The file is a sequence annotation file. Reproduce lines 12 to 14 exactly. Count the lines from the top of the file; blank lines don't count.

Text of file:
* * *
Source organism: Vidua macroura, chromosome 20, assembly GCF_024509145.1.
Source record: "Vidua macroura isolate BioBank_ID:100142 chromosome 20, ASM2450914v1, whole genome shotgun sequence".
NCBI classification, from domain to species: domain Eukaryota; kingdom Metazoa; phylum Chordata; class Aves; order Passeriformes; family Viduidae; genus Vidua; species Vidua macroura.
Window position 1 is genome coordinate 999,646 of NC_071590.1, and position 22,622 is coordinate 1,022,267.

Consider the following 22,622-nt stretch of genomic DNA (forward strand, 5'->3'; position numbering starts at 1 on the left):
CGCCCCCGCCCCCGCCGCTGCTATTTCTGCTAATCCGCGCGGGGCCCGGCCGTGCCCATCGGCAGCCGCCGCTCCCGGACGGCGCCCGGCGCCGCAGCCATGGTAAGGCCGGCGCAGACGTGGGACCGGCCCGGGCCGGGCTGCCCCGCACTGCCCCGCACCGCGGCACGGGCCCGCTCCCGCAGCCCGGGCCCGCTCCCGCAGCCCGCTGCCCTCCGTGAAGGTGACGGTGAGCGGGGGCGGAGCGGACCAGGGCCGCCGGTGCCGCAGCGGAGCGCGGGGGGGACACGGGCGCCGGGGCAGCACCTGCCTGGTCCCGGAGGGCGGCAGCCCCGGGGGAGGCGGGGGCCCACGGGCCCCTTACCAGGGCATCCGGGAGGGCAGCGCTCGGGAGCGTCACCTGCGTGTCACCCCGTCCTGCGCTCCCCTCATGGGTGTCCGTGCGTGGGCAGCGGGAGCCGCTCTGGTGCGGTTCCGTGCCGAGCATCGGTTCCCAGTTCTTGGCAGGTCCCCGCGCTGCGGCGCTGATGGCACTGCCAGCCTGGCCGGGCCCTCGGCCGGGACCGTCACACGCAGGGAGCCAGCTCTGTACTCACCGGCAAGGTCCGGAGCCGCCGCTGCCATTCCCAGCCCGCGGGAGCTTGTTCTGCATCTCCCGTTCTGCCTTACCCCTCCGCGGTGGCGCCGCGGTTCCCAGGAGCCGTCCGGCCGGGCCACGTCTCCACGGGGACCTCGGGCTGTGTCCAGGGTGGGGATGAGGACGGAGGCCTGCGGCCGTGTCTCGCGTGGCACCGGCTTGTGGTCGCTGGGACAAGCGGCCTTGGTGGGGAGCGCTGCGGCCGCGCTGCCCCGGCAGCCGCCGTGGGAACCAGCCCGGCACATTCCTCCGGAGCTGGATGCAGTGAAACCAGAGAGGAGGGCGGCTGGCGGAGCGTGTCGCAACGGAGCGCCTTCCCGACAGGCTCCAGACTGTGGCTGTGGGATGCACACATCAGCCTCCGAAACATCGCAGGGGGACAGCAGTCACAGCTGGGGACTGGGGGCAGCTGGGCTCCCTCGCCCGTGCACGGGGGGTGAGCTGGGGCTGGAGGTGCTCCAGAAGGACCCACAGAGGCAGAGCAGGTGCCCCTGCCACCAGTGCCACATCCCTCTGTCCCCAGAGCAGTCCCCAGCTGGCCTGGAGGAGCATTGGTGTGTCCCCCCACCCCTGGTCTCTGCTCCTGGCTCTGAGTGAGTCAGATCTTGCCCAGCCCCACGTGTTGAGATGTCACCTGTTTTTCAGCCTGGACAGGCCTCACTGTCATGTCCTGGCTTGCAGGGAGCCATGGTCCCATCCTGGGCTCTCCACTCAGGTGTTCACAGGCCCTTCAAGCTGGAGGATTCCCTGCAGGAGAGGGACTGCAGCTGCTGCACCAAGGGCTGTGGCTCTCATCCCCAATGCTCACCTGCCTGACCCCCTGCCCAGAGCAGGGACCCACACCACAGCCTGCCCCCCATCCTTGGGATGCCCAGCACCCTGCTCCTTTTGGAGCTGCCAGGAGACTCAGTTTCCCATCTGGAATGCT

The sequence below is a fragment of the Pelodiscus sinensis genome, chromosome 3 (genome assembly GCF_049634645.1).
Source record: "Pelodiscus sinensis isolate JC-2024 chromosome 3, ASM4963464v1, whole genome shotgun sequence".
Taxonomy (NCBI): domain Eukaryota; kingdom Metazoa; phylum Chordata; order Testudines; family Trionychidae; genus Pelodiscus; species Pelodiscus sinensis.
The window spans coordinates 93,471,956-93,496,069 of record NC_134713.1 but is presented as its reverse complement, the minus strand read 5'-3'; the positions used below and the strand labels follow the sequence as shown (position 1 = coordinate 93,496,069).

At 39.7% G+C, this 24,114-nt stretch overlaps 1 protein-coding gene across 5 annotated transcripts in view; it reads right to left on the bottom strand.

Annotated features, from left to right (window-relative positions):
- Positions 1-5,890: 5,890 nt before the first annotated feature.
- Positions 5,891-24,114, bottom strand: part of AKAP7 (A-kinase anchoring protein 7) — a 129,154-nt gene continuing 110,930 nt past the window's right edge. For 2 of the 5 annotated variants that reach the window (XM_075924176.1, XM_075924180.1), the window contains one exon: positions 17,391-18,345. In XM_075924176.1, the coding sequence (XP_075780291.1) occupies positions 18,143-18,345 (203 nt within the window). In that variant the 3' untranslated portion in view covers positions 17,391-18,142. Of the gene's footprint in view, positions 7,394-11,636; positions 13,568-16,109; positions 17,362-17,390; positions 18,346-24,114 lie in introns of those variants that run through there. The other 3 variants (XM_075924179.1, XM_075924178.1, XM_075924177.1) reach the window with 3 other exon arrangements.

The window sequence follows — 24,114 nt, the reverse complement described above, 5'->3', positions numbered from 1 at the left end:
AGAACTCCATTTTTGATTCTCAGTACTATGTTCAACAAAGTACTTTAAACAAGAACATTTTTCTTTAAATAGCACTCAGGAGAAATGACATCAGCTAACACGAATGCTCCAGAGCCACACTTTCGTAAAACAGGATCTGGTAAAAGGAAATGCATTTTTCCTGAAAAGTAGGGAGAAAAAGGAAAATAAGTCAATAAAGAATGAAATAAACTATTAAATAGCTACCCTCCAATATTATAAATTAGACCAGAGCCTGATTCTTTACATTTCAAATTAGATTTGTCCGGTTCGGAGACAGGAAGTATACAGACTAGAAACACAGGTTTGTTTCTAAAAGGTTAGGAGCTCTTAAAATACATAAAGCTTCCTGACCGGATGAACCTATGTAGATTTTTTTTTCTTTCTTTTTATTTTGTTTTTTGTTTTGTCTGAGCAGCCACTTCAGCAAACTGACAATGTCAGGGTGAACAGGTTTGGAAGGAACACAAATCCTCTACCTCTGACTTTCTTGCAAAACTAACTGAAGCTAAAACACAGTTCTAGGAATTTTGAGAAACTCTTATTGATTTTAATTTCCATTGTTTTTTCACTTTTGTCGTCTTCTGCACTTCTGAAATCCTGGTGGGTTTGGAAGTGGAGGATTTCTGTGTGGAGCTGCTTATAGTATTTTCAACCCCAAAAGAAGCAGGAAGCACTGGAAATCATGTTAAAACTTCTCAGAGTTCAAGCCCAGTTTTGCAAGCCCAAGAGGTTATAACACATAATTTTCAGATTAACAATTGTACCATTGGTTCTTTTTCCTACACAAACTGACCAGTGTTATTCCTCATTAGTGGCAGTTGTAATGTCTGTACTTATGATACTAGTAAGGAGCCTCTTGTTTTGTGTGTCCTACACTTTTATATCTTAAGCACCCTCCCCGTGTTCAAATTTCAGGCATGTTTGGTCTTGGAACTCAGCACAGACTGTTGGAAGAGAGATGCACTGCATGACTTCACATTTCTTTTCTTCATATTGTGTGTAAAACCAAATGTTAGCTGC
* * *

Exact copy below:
Annotated features, from left to right (window-relative positions):
- Positions 1-5,890: 5,890 nt before the first annotated feature.
- Positions 5,891-24,114, bottom strand: part of AKAP7 (A-kinase anchoring protein 7) — a 129,154-nt gene continuing 110,930 nt past the window's right edge. For 2 of the 5 annotated variants that reach the window (XM_075924176.1, XM_075924180.1), the window contains one exon: positions 17,391-18,345. In XM_075924176.1, the coding sequence (XP_075780291.1) occupies positions 18,143-18,345 (203 nt within the window). In that variant the 3' untranslated portion in view covers positions 17,391-18,142. Of the gene's footprint in view, positions 7,394-11,636; positions 13,568-16,109; positions 17,362-17,390; positions 18,346-24,114 lie in introns of those variants that run through there. The other 3 variants (XM_075924179.1, XM_075924178.1, XM_075924177.1) reach the window with 3 other exon arrangements.